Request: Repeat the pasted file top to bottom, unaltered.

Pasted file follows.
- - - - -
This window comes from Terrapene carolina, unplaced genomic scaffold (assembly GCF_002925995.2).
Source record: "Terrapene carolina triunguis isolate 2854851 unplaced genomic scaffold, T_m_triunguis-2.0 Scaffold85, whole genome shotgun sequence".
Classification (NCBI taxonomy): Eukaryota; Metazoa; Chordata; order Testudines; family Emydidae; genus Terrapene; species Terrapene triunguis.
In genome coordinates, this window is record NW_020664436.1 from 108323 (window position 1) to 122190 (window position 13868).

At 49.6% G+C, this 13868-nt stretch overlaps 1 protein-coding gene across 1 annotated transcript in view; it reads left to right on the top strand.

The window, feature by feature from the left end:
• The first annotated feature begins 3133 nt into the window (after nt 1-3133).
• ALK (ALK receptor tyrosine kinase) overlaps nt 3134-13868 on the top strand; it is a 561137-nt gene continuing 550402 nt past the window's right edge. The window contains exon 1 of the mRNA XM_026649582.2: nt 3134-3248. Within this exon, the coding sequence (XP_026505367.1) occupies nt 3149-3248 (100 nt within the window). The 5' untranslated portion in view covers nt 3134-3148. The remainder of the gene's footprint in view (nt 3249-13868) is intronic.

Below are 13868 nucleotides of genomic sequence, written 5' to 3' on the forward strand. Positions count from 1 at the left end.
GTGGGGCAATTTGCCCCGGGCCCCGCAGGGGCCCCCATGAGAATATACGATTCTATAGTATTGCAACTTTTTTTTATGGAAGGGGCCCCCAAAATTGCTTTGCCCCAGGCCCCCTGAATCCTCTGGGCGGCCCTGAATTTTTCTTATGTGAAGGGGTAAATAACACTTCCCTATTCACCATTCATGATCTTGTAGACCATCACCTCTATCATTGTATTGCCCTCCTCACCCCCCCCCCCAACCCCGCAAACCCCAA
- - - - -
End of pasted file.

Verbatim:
This window comes from Terrapene carolina, unplaced genomic scaffold (assembly GCF_002925995.2).
Source record: "Terrapene carolina triunguis isolate 2854851 unplaced genomic scaffold, T_m_triunguis-2.0 Scaffold85, whole genome shotgun sequence".
Classification (NCBI taxonomy): Eukaryota; Metazoa; Chordata; order Testudines; family Emydidae; genus Terrapene; species Terrapene triunguis.
In genome coordinates, this window is record NW_020664436.1 from 108323 (window position 1) to 122190 (window position 13868).

At 49.6% G+C, this 13868-nt stretch overlaps 1 protein-coding gene across 1 annotated transcript in view; it reads left to right on the top strand.

The window, feature by feature from the left end:
• The first annotated feature begins 3133 nt into the window (after nt 1-3133).
• ALK (ALK receptor tyrosine kinase) overlaps nt 3134-13868 on the top strand; it is a 561137-nt gene continuing 550402 nt past the window's right edge. The window contains exon 1 of the mRNA XM_026649582.2: nt 3134-3248. Within this exon, the coding sequence (XP_026505367.1) occupies nt 3149-3248 (100 nt within the window). The 5' untranslated portion in view covers nt 3134-3148. The remainder of the gene's footprint in view (nt 3249-13868) is intronic.

Below are 13868 nucleotides of genomic sequence, written 5' to 3' on the forward strand. Positions count from 1 at the left end.
GTGGGGCAATTTGCCCCGGGCCCCGCAGGGGCCCCCATGAGAATATACGATTCTATAGTATTGCAACTTTTTTTTATGGAAGGGGCCCCCAAAATTGCTTTGCCCCAGGCCCCCTGAATCCTCTGGGCGGCCCTGAATTTTTCTTATGTGAAGGGGTAAATAACACTTCCCTATTCACCATTCATGATCTTGTAGACCATCACCTCTATCATTGTATTGCCCTCCTCACCCCCCCCCCCAACCCCGCAAACCCCAA